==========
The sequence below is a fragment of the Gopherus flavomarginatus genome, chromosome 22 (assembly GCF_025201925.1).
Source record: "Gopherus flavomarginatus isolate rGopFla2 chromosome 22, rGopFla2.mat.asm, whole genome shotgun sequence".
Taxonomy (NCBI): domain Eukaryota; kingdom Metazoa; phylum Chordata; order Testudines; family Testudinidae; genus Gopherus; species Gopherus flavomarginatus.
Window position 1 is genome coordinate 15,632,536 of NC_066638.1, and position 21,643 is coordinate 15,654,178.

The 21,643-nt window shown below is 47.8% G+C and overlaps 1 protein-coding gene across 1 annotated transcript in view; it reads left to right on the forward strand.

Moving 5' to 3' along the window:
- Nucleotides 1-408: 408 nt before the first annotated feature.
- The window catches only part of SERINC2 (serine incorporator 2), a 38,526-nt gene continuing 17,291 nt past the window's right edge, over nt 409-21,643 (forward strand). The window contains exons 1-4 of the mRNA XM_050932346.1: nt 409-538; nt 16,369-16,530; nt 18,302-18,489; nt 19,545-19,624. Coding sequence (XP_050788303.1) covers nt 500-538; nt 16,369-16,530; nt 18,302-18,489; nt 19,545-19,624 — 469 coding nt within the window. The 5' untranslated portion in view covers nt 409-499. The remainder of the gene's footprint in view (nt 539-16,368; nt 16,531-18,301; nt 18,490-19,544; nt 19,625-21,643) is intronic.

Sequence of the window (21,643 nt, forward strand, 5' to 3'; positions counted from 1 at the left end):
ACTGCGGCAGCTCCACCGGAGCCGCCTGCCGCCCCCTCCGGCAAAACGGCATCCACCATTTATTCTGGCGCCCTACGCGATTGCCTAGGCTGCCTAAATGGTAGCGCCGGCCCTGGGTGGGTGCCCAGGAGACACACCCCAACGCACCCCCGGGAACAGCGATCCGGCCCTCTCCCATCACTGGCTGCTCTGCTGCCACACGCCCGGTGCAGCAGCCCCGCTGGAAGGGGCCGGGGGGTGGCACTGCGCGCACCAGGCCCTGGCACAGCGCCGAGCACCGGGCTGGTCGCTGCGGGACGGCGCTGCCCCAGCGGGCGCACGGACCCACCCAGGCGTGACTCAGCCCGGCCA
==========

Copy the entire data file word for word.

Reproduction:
The sequence below is a fragment of the Gopherus flavomarginatus genome, chromosome 22 (assembly GCF_025201925.1).
Source record: "Gopherus flavomarginatus isolate rGopFla2 chromosome 22, rGopFla2.mat.asm, whole genome shotgun sequence".
Taxonomy (NCBI): domain Eukaryota; kingdom Metazoa; phylum Chordata; order Testudines; family Testudinidae; genus Gopherus; species Gopherus flavomarginatus.
Window position 1 is genome coordinate 15,632,536 of NC_066638.1, and position 21,643 is coordinate 15,654,178.

The 21,643-nt window shown below is 47.8% G+C and overlaps 1 protein-coding gene across 1 annotated transcript in view; it reads left to right on the forward strand.

Moving 5' to 3' along the window:
- Nucleotides 1-408: 408 nt before the first annotated feature.
- The window catches only part of SERINC2 (serine incorporator 2), a 38,526-nt gene continuing 17,291 nt past the window's right edge, over nt 409-21,643 (forward strand). The window contains exons 1-4 of the mRNA XM_050932346.1: nt 409-538; nt 16,369-16,530; nt 18,302-18,489; nt 19,545-19,624. Coding sequence (XP_050788303.1) covers nt 500-538; nt 16,369-16,530; nt 18,302-18,489; nt 19,545-19,624 — 469 coding nt within the window. The 5' untranslated portion in view covers nt 409-499. The remainder of the gene's footprint in view (nt 539-16,368; nt 16,531-18,301; nt 18,490-19,544; nt 19,625-21,643) is intronic.

Sequence of the window (21,643 nt, forward strand, 5' to 3'; positions counted from 1 at the left end):
ACTGCGGCAGCTCCACCGGAGCCGCCTGCCGCCCCCTCCGGCAAAACGGCATCCACCATTTATTCTGGCGCCCTACGCGATTGCCTAGGCTGCCTAAATGGTAGCGCCGGCCCTGGGTGGGTGCCCAGGAGACACACCCCAACGCACCCCCGGGAACAGCGATCCGGCCCTCTCCCATCACTGGCTGCTCTGCTGCCACACGCCCGGTGCAGCAGCCCCGCTGGAAGGGGCCGGGGGGTGGCACTGCGCGCACCAGGCCCTGGCACAGCGCCGAGCACCGGGCTGGTCGCTGCGGGACGGCGCTGCCCCAGCGGGCGCACGGACCCACCCAGGCGTGACTCAGCCCGGCCA